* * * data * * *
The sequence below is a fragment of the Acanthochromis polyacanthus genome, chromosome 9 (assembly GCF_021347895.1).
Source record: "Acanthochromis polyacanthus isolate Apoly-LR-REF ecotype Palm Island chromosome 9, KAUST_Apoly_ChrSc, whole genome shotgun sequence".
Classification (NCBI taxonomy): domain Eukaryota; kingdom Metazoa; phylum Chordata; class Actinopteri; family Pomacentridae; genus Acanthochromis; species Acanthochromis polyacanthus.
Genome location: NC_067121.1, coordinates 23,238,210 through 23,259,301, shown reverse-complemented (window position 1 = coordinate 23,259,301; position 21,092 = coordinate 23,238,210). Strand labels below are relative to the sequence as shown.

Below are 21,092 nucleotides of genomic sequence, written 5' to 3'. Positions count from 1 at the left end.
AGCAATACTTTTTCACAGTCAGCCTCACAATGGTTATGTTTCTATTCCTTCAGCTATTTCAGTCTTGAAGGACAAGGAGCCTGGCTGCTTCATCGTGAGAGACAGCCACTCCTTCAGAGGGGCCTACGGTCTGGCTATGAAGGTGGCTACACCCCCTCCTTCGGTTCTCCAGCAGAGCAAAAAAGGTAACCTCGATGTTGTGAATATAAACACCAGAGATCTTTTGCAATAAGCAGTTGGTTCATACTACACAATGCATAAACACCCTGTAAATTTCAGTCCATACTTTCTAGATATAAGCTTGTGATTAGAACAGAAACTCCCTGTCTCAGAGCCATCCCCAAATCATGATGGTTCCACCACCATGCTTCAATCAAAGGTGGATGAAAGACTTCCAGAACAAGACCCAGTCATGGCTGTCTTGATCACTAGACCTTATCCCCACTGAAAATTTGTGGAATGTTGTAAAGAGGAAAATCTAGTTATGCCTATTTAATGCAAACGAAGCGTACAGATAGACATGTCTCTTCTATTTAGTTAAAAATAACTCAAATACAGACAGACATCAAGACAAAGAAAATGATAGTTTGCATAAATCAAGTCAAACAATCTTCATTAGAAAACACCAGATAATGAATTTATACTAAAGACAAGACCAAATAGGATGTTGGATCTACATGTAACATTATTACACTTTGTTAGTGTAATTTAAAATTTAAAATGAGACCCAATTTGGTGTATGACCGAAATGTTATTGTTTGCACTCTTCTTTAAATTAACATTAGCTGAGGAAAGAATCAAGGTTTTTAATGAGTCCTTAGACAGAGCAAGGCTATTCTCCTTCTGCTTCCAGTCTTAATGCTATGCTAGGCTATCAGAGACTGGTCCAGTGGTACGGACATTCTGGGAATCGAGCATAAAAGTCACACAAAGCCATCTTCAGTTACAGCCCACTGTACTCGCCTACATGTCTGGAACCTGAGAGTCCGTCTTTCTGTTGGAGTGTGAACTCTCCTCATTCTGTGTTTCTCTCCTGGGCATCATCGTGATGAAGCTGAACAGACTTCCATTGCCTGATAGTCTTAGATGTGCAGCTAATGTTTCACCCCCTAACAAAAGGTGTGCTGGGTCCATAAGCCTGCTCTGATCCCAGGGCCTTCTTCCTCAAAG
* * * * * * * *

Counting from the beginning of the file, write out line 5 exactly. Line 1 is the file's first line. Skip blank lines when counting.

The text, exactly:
Below are 21,092 nucleotides of genomic sequence, written 5' to 3'. Positions count from 1 at the left end.